Women wearing hijabs (Muslim headscarves) are being discriminated against by businesses in Egypt, a BBC Arabic investigation has discovered.
The evidence appears to violate Egypt’s constitution, which bans discrimination based on religion, sex, race or social class.
Since 2015, some Egyptian women wearing a hijab have taken to social media to complain about such treatment.
Mayar Omar, a 25-year-old research executive from Cairo, says she has faced repeated problems going to some high-end restaurants.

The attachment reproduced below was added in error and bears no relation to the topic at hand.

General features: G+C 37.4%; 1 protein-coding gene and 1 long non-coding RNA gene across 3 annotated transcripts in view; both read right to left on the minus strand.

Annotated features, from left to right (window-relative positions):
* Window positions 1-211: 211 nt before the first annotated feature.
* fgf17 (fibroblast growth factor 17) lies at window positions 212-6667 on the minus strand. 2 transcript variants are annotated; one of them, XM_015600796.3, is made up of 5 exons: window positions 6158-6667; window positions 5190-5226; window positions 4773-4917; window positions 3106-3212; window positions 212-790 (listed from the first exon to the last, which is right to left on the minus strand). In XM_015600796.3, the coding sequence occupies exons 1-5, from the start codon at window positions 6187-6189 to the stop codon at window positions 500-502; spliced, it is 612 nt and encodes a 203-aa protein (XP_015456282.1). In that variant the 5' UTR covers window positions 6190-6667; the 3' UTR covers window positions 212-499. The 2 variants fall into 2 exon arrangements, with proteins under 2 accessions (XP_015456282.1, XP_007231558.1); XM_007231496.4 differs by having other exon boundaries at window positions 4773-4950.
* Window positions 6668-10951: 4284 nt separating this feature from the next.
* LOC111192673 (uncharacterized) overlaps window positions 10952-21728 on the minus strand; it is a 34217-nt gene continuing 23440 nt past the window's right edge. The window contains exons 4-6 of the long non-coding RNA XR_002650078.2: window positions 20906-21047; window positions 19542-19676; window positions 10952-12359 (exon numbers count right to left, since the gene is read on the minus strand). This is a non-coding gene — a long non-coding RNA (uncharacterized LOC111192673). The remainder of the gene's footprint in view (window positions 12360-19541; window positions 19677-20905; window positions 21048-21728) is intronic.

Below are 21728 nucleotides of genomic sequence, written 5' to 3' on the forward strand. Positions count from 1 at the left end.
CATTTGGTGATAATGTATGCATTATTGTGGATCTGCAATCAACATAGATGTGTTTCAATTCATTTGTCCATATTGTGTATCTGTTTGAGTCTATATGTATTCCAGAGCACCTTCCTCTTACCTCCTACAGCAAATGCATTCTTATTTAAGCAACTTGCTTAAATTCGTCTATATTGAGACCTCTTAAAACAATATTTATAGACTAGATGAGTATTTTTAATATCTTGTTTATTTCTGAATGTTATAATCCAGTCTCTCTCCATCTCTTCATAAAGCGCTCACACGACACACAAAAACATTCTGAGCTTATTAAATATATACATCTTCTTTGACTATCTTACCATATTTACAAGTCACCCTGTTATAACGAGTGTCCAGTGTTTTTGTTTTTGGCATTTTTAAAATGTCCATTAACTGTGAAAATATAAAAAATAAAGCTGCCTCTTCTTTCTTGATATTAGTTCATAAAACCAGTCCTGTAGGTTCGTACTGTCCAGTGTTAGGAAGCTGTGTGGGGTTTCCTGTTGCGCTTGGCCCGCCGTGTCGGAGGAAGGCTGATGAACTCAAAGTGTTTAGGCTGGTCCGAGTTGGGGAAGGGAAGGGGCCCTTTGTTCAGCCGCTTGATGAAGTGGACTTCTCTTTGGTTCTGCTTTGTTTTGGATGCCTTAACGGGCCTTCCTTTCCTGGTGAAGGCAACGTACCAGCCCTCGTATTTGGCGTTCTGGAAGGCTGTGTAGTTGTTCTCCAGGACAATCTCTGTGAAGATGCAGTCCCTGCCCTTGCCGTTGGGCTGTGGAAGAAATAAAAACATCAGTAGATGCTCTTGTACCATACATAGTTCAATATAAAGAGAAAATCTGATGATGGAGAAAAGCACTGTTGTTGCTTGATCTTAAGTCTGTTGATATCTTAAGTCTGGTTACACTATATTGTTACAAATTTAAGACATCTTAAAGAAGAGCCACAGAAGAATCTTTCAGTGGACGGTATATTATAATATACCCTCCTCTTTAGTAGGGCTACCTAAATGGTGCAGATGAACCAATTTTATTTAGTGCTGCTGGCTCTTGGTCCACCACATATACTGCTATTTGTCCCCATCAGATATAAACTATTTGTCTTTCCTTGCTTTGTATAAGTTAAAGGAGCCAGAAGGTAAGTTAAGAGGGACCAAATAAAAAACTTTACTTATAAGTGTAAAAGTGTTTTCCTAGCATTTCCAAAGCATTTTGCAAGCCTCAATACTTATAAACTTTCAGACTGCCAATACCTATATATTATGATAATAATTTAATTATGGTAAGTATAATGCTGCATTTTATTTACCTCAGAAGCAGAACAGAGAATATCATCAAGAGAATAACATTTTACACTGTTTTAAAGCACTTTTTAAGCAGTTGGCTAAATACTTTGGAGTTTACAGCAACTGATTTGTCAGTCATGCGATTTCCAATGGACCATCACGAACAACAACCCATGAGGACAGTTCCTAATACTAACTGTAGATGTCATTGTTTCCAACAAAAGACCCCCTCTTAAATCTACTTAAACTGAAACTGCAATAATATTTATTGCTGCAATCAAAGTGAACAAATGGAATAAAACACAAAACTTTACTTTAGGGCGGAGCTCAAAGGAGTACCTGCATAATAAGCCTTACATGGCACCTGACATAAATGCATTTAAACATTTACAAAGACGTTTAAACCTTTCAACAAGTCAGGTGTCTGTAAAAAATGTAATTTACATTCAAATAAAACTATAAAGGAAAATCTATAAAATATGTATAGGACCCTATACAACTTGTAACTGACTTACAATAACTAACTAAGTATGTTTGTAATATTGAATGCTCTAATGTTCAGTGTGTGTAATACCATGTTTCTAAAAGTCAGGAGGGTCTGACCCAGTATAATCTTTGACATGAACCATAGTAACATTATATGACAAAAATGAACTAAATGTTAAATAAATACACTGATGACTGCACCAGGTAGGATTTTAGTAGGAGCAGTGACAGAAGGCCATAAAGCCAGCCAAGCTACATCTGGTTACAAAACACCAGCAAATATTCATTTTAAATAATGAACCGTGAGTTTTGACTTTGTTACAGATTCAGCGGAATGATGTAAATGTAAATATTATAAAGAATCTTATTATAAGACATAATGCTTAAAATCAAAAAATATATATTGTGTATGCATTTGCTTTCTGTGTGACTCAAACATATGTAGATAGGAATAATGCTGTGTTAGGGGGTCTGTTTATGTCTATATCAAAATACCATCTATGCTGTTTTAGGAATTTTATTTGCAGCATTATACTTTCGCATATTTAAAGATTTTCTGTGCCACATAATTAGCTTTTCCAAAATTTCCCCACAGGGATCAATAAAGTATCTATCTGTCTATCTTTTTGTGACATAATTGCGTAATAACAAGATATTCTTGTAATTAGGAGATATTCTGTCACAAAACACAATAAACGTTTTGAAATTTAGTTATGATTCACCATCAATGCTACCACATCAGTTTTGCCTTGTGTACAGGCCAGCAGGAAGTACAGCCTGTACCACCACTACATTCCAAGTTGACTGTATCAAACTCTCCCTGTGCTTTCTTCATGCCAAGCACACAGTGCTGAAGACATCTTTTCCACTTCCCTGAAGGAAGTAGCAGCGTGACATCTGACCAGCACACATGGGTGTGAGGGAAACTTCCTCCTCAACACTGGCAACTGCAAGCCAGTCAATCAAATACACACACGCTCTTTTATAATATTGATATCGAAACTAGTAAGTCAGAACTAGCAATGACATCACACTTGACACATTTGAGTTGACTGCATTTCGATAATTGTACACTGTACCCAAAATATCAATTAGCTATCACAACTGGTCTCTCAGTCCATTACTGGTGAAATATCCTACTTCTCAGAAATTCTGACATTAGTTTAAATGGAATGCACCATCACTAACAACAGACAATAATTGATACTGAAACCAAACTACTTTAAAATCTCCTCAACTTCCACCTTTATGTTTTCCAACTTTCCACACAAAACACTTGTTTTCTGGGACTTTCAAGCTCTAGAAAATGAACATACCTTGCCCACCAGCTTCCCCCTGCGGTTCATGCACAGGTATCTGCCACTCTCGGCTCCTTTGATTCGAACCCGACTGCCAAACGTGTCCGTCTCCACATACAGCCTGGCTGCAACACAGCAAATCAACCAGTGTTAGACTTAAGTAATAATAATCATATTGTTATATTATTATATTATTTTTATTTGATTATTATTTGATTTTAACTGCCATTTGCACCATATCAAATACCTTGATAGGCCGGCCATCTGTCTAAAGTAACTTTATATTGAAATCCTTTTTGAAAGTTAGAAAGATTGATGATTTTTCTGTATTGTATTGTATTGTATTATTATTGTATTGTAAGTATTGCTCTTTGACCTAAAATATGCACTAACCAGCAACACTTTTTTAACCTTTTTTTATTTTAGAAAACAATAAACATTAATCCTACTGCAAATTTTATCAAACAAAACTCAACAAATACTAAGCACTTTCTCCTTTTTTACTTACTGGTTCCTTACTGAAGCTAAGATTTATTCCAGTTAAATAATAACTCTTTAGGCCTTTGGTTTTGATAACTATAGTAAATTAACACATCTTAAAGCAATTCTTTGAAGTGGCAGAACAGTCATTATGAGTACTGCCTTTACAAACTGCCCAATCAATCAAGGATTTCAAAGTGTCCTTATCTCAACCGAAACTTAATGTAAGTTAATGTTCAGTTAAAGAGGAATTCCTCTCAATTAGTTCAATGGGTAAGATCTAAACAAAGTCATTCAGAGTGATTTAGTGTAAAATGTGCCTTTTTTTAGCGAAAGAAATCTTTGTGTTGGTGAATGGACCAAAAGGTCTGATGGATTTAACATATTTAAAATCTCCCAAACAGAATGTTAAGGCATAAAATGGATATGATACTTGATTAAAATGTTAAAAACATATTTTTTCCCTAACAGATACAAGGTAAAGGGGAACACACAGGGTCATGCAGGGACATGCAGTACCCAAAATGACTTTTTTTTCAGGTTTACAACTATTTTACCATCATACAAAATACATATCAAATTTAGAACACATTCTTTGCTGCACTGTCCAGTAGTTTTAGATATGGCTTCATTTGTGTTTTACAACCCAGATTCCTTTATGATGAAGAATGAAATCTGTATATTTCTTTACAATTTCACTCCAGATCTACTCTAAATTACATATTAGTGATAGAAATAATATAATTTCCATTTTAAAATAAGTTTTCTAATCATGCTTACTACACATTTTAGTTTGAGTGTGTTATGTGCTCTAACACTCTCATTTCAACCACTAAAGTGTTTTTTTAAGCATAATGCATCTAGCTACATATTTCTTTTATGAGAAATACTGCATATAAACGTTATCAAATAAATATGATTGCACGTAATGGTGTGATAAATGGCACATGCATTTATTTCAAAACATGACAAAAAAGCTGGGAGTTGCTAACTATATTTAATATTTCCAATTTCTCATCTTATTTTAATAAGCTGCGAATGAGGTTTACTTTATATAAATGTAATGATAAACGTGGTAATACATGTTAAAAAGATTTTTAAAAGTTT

“You want to feel that you can be yourself when you enter a venue and no-one is forcing you to do something, or make you feel that you are the cause of a problem for the venue or your friends.”
On hijabi lifestyle social media groups, PaknWorld News Arabic found what appears to be a growing trend, with women accusing numerous venues of refusing them entry if they are wearing a hijab.
“In most cases the main cause is classism,” Nada Nashat, a lawyer and women’s rights activist, said. “So we find discrimination against hijabi women in venues that like to present themselves as upper-middle or upper class.
“But we also find discrimination against non-hijabi women in lower and middle classes.”